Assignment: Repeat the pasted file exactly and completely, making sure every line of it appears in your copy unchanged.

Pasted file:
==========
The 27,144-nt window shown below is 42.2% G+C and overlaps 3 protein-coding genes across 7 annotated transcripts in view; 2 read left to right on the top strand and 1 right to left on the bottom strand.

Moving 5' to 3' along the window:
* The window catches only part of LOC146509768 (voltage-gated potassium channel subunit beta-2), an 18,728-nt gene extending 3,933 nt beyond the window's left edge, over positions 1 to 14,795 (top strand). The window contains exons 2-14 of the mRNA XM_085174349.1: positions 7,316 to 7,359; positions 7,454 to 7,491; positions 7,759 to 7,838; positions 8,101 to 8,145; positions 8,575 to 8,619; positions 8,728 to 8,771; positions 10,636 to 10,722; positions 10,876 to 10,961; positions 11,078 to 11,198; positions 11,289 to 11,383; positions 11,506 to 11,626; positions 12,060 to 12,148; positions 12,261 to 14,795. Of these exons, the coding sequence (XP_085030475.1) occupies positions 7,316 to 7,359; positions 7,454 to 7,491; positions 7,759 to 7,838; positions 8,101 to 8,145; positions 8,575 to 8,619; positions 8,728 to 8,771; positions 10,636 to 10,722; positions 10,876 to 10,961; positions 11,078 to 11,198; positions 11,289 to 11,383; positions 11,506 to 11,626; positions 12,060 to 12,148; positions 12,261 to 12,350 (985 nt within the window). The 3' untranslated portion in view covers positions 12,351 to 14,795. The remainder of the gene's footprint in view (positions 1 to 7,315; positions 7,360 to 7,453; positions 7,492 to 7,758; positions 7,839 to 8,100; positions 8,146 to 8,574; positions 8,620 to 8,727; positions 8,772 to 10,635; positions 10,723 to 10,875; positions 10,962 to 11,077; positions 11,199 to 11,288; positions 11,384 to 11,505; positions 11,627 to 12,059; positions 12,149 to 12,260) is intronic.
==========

The 27,144-nt window shown below is 42.2% G+C and overlaps 3 protein-coding genes across 7 annotated transcripts in view; 2 read left to right on the top strand and 1 right to left on the bottom strand.

Moving 5' to 3' along the window:
* The window catches only part of LOC146509768 (voltage-gated potassium channel subunit beta-2), an 18,728-nt gene extending 3,933 nt beyond the window's left edge, over positions 1 to 14,795 (top strand). The window contains exons 2-14 of the mRNA XM_085174349.1: positions 7,316 to 7,359; positions 7,454 to 7,491; positions 7,759 to 7,838; positions 8,101 to 8,145; positions 8,575 to 8,619; positions 8,728 to 8,771; positions 10,636 to 10,722; positions 10,876 to 10,961; positions 11,078 to 11,198; positions 11,289 to 11,383; positions 11,506 to 11,626; positions 12,060 to 12,148; positions 12,261 to 14,795. Of these exons, the coding sequence (XP_085030475.1) occupies positions 7,316 to 7,359; positions 7,454 to 7,491; positions 7,759 to 7,838; positions 8,101 to 8,145; positions 8,575 to 8,619; positions 8,728 to 8,771; positions 10,636 to 10,722; positions 10,876 to 10,961; positions 11,078 to 11,198; positions 11,289 to 11,383; positions 11,506 to 11,626; positions 12,060 to 12,148; positions 12,261 to 12,350 (985 nt within the window). The 3' untranslated portion in view covers positions 12,351 to 14,795. The remainder of the gene's footprint in view (positions 1 to 7,315; positions 7,360 to 7,453; positions 7,492 to 7,758; positions 7,839 to 8,100; positions 8,146 to 8,574; positions 8,620 to 8,727; positions 8,772 to 10,635; positions 10,723 to 10,875; positions 10,962 to 11,077; positions 11,199 to 11,288; positions 11,384 to 11,505; positions 11,627 to 12,059; positions 12,149 to 12,260) is intronic.